A single black woman raising a baby on her own with no means. Such a sad, familiar story. So familiar, it makes it all the sadder.

To make ends meet, she gets a job at a thrift shoe-shop. Some strippers come in and tell her there are ways of making more money--much, much more. And in high demand. You're in charge of your career, your clientele, yourself. Diana is suddenly in charge of her own life--and may have all the means she needs.

The club that comes recommended by the strippers is "The Players Club," a ritzy posh gentleman's club it Atlanta, run by a pimp daddy named Dollar Bill. The place is always hopping like a hornytoad on hop with the kind of people you would like to get to know.

"Players" has a lot of the same gimmicks as "Striptease." One can only wonder... did The Ice Man see that movie... just before he wrote up this?

Big black contenders, buddies of the Iceman pop up. The reliable likes of Bernie Mac, Jamie Foxx, John Amos, Fazion Love, A.J. Johnson, Terrence Howard, Big Boy, Tommy 'Tiny' Lister and Michael Clark Duncan.

A lot of this is pretty warmed-over. But despite the blaxploitation roots and intentions, "Players Club" boasts and A-list cast and production values, thanks to the powerful status name of The Ice Cube and New Line Cinema.

LisaRaye gets a C-plus in her lead debut. Cube is quoted as saying he hired some fresh-face newbie actress so as his debut as filmmaker would be the important part, not a big name star-vehicle where the star names get all the notice.

Also green is Chrystale Wilson, making an ideal villainess as Ronnie. In scene after scene, she defines the "dominatrix." And as it goes without saying, the dominatrix dominates her every scene. Now THIS is blaxploitation.

Ronnie is another grand larceny scene-stealer that falls under the old movie saying of "the villains have the most fun--and ARE the most fun."

Bernie Mac takes this comic relief and makes it a plum. In the rich role of Dollar Bill, here is a man who is a club owner dressed like a pimp Don King (which is redundant), speaking like with a lot of philosophical wisdom that one picks up on the street, from the school of hard knocks. Business-wise, deep, yet ghetto.

Oscar-winner Jamie Foxx of "Ray" fame got his start in the biz as a stand-up comic and here as the solid supporting man love interest, the club's DJ Blue, it might've served him (and the freakin' movie) had he had dug up some of his archive bits from his "Def Jam" days.

You wouldn't think the DJ at a strip club would be especially important (Bill even tells Blue that to his face at one point), but he proves to be the very thing that Diana needs--even pulling it all together in the final act.

John Amos and Faizon Love are a buddy cop-pair have that Mutt-and-Jeff shtick going with Amos playing it straight and Love going for laughs. Amos as the ultimate hard cop, never coming close to smiling.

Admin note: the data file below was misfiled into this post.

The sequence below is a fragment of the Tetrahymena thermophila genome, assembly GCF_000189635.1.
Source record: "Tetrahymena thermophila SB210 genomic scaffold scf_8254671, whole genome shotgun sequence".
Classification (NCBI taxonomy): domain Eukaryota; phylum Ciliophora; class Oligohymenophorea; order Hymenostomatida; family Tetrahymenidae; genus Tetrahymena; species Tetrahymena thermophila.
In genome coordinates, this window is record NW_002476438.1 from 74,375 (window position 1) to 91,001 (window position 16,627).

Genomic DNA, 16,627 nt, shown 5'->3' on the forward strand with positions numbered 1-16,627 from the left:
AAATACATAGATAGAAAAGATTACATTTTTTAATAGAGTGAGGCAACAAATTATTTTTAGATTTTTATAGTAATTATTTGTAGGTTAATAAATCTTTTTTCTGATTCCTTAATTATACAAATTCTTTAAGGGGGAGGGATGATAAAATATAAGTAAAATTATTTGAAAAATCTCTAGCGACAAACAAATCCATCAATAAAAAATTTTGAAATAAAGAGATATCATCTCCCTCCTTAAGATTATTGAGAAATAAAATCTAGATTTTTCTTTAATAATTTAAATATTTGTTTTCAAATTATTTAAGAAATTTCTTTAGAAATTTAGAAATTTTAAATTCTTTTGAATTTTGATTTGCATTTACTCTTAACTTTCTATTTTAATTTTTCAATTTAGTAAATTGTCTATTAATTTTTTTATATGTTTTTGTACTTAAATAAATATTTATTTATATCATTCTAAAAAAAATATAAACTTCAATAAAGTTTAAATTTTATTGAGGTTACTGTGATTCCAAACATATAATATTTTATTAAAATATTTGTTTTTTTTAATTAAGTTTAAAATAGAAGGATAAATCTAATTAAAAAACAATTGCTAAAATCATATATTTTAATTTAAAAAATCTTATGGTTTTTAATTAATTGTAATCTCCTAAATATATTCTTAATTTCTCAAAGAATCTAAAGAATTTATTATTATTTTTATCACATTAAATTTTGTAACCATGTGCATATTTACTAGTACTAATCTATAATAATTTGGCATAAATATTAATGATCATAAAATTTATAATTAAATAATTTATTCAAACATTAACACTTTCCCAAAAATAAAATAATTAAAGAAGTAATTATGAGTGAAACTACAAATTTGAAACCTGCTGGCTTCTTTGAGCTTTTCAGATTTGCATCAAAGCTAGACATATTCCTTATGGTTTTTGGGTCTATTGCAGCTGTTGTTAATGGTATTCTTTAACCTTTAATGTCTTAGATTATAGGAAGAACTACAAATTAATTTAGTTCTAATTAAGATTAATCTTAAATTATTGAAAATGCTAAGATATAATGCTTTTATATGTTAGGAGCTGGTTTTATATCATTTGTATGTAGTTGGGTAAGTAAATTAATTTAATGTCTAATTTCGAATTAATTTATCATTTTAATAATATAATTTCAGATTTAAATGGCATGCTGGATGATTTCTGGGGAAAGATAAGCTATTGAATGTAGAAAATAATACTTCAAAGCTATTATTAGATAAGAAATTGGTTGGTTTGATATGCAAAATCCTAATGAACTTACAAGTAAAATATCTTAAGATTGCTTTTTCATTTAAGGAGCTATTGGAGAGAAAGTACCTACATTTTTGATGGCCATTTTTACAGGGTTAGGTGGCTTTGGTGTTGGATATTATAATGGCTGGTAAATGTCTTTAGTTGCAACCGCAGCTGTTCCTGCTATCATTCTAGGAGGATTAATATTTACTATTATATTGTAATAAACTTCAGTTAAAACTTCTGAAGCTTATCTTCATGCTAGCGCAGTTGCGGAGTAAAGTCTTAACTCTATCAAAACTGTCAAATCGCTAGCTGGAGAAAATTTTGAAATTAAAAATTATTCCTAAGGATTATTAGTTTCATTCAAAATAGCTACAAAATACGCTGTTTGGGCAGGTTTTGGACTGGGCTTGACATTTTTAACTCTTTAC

I really did enjoy this more than the last two "Friday" movies and Cube's "All About The Benjamins."

The Iceman himself has a running bit part as Reggie, a one of the regulars at "The Player's Club"--a hired thug and dabbles in some recreational crime for his own sake, like soliciting sex. He's friends with Clyde and Ronnie's brother, Junior.

Though there are times when Cube's stuff feels tired, his stuff underdeveloped. He's credited also as executive producer, which I think means he green-lit his own project. Sometimes, it pays to have an objective eye. Couldn't Cube's old director from "Boyz 'N' The Hood" John Singelton have come on down to give his former "Doughboy" some sage filmmaking advice?

The best thing "The Players Club" does is make a lot of its characters colorful and eccentric while keeping a lot of them fairly human. Cube tries to juggle, not making it a specific genre--but a "life film." His movie is comedy, drama, thriller, and action flick...

"Players" has Mr. Ice donning the solo hat here--as screenwriter, executive producer, director and supporting actor. The likes of Charles Chaplin, Orson Welles, Robert Rodriguez, Quentin Tarantino and David Lynch did all this. What made them so special? They could.

No classic, no picture belonging on the AFI's 100 Best, no one's absolute favorite of all time. But still worth seeing.

If no else, after seeing this one, you're sure of two things: stripping is a profession that pays big for a reason--there are rites of passage and perils.

You may never think the same again when you hit the strip joints, offer up that dollar you're waving into the air... and just who it goes to.

Despite it's blaxploitation roots, "Player's Club" mostly tries to sidestep a lot of opportunities to exploit or go for the really campy crap that helped earlier "white-stripper" movies get some viewers. But there's some camp here and there--all unintentional, I'm sure. The Cube ain't Spike Lee.

I wish Cube's partner-in-crime Chris Tucker from "Friday" would've popped-up at some point. Tucker is on par with Eddie Murphy and Martin Lawrence as a comic presence.

He's such talent, he's can bring even the deadest scene to life. Ol' Smokey nearly made "Friday" a must-see, he could've made this all the better.

There are times when Cube doesn't capture the energy he needs to. As director, he sometimes seems to be just recording. The camera is on auto-pilot rather than capturing a mood.

And blaxploitation is still alive, still thriving...

--A Believer in Big, Bad Black Cinema, Dane Youssef